Not all reasons for including popular music in games are aesthetic. Rock soundtracks also offer both the game and music industries the opportunity for effective cross-marketing of products: video games advertise the music they contain, and a soundtrack containing well-known artists may entice players to buy a particular game. The game company Electronic Arts (EA) is a case in point. For a time, many EA Sports games (such as Madden NFL, FIFA Soccer, and so on) included a feature that allowed players to purchase and download the music they heard in EA games. EA also owns the record label Artwerk Music Group, which signs new artists whose music can appear in games.
There have even been a number of games created to market the musicians themselves as much as their music. An early example is the Atari 2600 game Journey Escape (1982), which tied directly into the band Journey’s 1981 album Escape, and featured brief snippets of “Don’t Stop Believin’” (1981). Later efforts to immortalize musicians and their music in games have included the game Michael Jackson’s Moonwalker (1990), which featured several of the title musician’s most famous songs; Revolution X (1994), an arcade shooting game featuring the band Aerosmith; and the action game 50 Cent: Bulletproof (2005) along with its sequel 50 Cent: Blood in the Sand (2009), both of which included a number of unique tracks designed to entice the rapper’s fans into purchasing the game. While these efforts have not always been successful (much like films starring musicians), they are another illustration of the thinning boundaries between media.
As a final possibility, some games in recent years have allowed players to incorporate their own music into the gaming experience. The popular computer game The Sims 3 (2009) and the PC version of Grand Theft Auto IV (2008), for example, allow users to create custom radio stations that play any music players choose from their hard drive, leading to an endlessly customizable soundtrack. Some home consoles—for example, the Sony Playstation 3 and Microsoft Xbox 360—offer similar customization options, letting players replace the soundtrack of some games with their own audio while preserving voice acting and sound effects.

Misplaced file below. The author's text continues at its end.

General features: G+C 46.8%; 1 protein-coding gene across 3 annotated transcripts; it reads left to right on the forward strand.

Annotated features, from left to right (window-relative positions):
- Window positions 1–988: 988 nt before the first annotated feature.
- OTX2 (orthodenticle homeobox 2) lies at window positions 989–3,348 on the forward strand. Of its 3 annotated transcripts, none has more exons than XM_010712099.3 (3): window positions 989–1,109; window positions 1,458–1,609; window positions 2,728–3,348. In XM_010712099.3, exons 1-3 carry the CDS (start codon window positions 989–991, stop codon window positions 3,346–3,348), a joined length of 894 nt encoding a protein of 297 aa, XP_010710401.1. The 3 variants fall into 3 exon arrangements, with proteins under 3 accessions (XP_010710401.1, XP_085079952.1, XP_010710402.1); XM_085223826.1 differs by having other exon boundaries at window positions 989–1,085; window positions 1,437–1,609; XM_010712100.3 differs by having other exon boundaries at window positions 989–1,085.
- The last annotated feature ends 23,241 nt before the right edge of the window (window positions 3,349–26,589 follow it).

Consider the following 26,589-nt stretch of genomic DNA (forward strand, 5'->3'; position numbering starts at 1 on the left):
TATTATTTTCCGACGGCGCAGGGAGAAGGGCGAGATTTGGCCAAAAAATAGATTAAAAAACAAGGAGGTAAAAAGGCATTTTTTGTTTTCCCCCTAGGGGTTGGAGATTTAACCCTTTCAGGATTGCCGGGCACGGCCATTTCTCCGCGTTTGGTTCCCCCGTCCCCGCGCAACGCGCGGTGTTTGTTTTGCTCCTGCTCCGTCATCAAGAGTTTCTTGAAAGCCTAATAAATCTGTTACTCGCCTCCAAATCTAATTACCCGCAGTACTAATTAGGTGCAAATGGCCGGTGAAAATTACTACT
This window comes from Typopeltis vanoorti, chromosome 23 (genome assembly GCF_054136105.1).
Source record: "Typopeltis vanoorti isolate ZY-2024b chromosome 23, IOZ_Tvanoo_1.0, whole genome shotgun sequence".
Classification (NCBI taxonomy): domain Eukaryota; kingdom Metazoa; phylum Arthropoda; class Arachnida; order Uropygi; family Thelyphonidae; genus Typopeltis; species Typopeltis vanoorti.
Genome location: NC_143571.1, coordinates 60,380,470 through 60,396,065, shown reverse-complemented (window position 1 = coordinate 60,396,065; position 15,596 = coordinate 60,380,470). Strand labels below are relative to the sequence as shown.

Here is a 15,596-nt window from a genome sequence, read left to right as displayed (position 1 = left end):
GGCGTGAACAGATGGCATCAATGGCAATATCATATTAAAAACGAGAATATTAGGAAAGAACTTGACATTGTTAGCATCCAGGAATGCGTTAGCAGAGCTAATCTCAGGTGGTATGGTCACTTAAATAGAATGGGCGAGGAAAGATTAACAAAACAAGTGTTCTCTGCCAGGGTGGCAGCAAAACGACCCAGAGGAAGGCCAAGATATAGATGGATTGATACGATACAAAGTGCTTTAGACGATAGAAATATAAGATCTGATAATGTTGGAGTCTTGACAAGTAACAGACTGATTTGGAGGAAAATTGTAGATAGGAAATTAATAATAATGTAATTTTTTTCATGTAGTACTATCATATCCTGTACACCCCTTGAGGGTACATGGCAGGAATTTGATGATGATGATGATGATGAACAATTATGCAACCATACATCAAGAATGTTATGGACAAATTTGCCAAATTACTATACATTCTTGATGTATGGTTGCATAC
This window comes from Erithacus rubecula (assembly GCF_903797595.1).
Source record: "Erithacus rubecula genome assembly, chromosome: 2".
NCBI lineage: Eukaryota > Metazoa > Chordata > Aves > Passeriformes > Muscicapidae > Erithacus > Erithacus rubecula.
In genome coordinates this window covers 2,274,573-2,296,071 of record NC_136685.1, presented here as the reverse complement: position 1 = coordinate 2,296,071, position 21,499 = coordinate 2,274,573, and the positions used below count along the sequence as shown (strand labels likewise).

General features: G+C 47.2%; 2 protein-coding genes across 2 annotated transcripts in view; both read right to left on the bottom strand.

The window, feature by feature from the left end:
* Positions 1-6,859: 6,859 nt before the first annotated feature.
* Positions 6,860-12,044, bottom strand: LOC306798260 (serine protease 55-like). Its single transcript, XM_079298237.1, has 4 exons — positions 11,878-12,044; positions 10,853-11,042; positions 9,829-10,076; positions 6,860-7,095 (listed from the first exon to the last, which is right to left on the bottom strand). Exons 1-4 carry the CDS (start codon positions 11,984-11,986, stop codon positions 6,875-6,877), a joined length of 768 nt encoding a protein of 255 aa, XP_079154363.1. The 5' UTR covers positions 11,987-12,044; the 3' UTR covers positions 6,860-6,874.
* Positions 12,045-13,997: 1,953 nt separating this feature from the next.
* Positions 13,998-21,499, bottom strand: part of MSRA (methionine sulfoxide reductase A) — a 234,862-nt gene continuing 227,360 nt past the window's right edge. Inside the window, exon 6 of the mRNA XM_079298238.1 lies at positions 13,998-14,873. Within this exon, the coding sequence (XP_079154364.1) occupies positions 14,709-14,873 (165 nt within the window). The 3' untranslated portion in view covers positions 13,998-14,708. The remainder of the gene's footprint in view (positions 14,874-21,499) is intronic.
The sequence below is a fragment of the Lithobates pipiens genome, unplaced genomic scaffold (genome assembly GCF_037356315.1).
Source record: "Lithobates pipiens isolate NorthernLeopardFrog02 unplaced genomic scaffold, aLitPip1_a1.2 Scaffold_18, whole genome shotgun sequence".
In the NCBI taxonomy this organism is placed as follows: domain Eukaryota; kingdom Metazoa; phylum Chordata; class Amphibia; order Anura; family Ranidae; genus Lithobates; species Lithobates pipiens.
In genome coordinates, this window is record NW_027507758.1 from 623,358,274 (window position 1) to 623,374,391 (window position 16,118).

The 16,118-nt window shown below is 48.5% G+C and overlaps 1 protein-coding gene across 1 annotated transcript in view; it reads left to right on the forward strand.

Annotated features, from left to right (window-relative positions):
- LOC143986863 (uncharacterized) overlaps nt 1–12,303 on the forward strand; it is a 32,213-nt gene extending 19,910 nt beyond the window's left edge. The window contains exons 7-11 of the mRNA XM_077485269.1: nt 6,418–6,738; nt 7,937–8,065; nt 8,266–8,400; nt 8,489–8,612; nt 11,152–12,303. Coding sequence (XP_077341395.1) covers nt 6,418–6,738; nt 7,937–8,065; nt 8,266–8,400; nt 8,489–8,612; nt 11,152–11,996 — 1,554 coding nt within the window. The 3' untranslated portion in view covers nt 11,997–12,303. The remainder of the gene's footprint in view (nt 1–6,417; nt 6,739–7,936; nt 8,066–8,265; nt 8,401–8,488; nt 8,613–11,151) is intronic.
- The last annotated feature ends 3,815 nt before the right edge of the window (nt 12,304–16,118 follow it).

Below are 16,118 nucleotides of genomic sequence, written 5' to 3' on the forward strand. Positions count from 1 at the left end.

The future of rock music in games is difficult to predict, but it offers many intriguing possibilities. Will rock musicians increasingly market their music through games? Will games incorporate streaming audio to allow for virtually unlimited amounts of preexisting popular music? Will some games completely do away with traditional soundtracks in favor of using only the player’s own music? Or might we see many entire original game soundtracks provided by well-known bands? One thing seems clear: given the aesthetic and financial benefits of including rock music in video games, it seems all but inevitable that the trend will continue for many years to come.
What musical style/genres are featured in your favorite video games? Has hearing that music during the games changed how you listen to it outside the games? How well do you think the music corresponds to or shapes your emotions during gameplay? What aspects of the music strike you as most (or least) effective in shaping your gameplay experience?